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Are You With the Right Person?

If you've ever second-guessed your decision to be with your spouse, you're not alone.

I believe it's only human nature to question any action we make that has the potential to change our lives drastically -- like marriage or even cohabitation. I just read an article on about that very issue. The article suggests that perhaps people going through negative life changes like divorce and custody battles didn't look beyond the question, "Am I with the right person?" to the more important question, "How can we make the marriage or relationship better?" Like the article says: "It is the signal to grow as an individual -- to take responsibility for your own frustrations. Invariably, we yearn for perfection but are stuck with an imperfect human being." Uh, yeah, like Jack. He's nowhere near perfect -- he always tells me to be more of an "owner" in relation to our apartment, but then he turns right back around and doesn't do the dishes. What's up with that?

When we take a step back and invest some time asking ourselves the tough questions, that's what author Rebecca Webber calls "the first day of your real marriage." We're raised to believe that there's only one "true love" for us out there (you know...Prince Charming), which often causes us to question if, indeed, we married that one person. Sure, when you look at it that way, of course you didn't! What are the odds you'd ever find them? I'll tell you: slim. When things aren't turning out all rosy, we turn to our partner and find their faults.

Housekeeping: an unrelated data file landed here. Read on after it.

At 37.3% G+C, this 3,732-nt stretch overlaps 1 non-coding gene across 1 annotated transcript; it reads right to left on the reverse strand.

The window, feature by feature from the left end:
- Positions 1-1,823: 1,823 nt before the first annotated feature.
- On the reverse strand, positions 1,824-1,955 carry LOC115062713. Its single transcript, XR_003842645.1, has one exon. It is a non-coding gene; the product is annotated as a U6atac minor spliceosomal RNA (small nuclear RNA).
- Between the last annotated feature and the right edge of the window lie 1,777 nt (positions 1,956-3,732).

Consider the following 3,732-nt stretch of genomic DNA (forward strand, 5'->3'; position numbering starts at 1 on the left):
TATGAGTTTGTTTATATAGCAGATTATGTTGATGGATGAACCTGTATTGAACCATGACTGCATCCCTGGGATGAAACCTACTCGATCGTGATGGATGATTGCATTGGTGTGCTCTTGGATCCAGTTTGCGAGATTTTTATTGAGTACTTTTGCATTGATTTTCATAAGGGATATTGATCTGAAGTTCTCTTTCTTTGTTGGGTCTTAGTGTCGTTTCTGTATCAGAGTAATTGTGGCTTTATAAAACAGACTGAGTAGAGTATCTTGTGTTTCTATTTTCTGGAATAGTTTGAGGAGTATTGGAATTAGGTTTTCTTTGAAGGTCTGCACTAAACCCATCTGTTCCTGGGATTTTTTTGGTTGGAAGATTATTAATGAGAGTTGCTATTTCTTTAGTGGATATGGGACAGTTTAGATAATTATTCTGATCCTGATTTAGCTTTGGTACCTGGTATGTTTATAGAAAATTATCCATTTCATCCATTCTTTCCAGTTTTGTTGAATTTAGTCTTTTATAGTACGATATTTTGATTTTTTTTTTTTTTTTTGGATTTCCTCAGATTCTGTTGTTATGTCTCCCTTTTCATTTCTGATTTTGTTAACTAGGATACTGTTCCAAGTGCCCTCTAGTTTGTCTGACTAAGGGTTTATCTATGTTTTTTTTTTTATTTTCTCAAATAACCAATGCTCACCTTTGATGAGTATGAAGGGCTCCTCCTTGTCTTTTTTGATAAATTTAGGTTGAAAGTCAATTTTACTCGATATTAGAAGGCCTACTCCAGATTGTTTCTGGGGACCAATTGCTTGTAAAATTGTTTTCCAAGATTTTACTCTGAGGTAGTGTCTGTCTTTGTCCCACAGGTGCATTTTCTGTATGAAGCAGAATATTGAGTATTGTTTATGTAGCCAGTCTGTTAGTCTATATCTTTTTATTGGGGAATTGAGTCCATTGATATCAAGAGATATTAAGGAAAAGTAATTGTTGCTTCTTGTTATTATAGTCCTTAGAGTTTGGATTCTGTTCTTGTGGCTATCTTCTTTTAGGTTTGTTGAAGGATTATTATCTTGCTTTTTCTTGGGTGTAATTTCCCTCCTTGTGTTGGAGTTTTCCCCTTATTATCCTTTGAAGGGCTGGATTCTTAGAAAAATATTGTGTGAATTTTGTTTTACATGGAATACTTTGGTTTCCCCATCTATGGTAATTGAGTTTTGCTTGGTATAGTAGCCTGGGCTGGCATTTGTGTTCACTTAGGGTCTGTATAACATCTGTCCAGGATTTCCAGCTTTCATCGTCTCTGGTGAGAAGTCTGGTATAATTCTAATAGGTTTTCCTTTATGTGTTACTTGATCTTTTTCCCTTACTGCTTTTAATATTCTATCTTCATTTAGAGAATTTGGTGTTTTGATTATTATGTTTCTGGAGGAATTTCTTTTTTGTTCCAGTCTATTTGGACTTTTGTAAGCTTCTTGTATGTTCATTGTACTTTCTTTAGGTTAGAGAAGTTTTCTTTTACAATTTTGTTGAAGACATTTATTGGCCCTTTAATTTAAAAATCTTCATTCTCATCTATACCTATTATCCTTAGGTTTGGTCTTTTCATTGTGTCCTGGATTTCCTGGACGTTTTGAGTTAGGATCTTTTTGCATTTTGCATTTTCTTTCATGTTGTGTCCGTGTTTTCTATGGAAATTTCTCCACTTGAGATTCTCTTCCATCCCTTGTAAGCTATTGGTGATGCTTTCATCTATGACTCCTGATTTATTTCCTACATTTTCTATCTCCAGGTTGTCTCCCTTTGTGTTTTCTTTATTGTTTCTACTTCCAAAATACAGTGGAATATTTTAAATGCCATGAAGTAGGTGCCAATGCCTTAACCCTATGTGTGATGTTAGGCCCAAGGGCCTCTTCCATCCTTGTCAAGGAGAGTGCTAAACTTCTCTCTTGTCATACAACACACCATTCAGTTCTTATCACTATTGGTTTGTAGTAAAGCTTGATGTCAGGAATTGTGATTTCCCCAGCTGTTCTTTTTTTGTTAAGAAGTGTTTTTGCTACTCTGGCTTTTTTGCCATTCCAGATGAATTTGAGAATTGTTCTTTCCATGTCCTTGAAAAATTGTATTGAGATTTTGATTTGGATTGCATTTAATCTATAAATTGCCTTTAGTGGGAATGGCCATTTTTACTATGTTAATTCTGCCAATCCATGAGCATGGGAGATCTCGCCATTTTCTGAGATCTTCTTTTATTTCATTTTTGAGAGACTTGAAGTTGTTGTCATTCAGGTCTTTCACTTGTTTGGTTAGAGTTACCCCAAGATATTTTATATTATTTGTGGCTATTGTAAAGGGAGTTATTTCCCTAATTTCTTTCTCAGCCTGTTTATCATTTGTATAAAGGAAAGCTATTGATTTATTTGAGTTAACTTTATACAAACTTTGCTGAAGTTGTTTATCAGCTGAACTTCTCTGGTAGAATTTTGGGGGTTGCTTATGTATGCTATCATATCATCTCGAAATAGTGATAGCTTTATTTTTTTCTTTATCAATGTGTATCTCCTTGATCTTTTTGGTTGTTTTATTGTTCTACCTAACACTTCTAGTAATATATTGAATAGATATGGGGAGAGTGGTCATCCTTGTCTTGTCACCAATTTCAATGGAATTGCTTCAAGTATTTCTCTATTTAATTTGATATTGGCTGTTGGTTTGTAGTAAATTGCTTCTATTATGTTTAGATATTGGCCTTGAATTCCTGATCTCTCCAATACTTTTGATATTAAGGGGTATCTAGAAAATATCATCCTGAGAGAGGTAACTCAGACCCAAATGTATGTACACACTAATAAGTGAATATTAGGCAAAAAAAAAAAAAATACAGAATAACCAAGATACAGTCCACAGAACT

William Doherty, professor of psychology at the University of Minnesota, says, "No one is going to get all their needs met in a relationship." But in mature adult relationships, you should make an effort to rearrange the way you think about those needs. For instance, "I'd like Jack to spend more time going out with me instead of silently reading at home," rather than, "I'm so unhappy because he doesn't want to spend time with me."

When we're busy falling head over heels in love (and lust), we forget that the good also comes with the bad. I didn't marry just Jack's ability to make me laugh or his smokin' hot bod -- I married all of him. It's too easy to blame Jack for everything that might be wrong in our relationship, instead of pointing the blame at myself for my own discontent. In other words, marriage and relationships are about growing to become a better spouse, for both you and your spouse.

I'll be the first to admit that when I'm unhappy for some reason, I point the blame at Jack: Why can't he surprise me more; why doesn't he clean up after himself? But what about me -- maybe I should be more spontaneous, or worry more about cleaning up, since, after all, I'm the neat freak in our relationship. What about you guys -- ever looked at your relationship in this way? Admittedly, it's not exactly a novel concept, but it is something that's often overlooked in the face of finding "the one" for you instead of reassessing the one you're with.

-- Holly